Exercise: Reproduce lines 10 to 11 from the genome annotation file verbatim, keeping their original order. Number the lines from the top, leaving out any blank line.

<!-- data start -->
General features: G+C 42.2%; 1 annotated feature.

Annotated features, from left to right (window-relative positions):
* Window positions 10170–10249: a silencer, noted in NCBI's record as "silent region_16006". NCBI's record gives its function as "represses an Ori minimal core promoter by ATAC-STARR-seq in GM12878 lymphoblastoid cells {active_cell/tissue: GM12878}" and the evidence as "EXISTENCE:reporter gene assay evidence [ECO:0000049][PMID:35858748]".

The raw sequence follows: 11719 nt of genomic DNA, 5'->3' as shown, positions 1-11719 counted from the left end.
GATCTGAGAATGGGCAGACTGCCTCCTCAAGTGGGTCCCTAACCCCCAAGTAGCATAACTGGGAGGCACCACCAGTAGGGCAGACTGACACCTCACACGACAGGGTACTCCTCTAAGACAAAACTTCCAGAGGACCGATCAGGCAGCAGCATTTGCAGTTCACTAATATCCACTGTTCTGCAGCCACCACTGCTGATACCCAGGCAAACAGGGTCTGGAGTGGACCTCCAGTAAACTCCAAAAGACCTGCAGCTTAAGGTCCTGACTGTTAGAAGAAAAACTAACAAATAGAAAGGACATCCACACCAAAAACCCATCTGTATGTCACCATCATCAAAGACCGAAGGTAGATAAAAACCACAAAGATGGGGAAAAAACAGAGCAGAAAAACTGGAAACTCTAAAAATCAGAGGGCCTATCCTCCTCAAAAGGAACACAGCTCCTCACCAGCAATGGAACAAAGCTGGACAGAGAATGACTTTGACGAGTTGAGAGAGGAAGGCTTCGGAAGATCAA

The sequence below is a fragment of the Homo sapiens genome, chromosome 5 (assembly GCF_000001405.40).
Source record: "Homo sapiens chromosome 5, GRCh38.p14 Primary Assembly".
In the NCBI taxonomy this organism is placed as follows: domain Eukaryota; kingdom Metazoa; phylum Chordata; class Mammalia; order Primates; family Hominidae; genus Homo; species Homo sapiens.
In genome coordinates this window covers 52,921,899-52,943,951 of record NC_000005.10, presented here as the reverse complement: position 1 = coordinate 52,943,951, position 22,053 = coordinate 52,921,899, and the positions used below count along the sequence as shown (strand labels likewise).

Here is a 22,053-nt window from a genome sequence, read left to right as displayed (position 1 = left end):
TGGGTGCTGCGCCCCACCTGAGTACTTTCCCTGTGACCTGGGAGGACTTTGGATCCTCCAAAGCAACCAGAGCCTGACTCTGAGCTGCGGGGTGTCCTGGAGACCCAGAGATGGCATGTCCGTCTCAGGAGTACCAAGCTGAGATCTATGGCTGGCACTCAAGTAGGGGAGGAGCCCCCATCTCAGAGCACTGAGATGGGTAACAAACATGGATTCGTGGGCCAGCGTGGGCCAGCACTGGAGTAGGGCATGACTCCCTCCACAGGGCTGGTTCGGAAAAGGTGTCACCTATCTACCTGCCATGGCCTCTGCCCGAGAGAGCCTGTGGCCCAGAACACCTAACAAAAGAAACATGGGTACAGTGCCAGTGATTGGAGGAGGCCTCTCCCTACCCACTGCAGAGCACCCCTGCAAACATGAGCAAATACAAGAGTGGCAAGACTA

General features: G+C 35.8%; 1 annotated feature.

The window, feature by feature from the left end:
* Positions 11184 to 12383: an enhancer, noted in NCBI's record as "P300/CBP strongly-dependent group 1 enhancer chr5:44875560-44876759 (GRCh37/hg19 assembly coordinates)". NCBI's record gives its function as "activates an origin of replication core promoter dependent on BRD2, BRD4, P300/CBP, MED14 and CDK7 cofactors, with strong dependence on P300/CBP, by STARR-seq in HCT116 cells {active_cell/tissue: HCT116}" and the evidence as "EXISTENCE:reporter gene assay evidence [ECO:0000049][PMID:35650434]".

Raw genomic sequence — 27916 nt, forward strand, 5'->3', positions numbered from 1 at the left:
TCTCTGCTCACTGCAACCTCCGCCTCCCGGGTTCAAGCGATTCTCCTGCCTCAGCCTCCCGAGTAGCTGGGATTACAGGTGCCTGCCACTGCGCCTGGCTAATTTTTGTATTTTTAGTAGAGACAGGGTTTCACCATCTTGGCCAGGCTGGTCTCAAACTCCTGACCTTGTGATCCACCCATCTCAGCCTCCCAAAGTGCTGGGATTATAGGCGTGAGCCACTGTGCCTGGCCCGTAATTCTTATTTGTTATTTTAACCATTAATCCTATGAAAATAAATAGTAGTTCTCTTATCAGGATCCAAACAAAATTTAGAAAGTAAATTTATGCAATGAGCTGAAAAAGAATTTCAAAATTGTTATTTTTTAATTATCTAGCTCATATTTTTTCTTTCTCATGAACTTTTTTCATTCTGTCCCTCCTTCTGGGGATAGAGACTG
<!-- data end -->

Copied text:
Here is a 22,053-nt window from a genome sequence, read left to right as displayed (position 1 = left end):
TGGGTGCTGCGCCCCACCTGAGTACTTTCCCTGTGACCTGGGAGGACTTTGGATCCTCCAAAGCAACCAGAGCCTGACTCTGAGCTGCGGGGTGTCCTGGAGACCCAGAGATGGCATGTCCGTCTCAGGAGTACCAAGCTGAGATCTATGGCTGGCACTCAAGTAGGGGAGGAGCCCCCATCTCAGAGCACTGAGATGGGTAACAAACATGGATTCGTGGGCCAGCGTGGGCCAGCACTGGAGTAGGGCATGACTCCCTCCACAGGGCTGGTTCGGAAAAGGTGTCACCTATCTACCTGCCATGGCCTCTGCCCGAGAGAGCCTGTGGCCCAGAACACCTAACAAAAGAAACATGGGTACAGTGCCAGTGATTGGAGGAGGCCTCTCCCTACCCACTGCAGAGCACCCCTGCAAACATGAGCAAATACAAGAGTGGCAAGACTA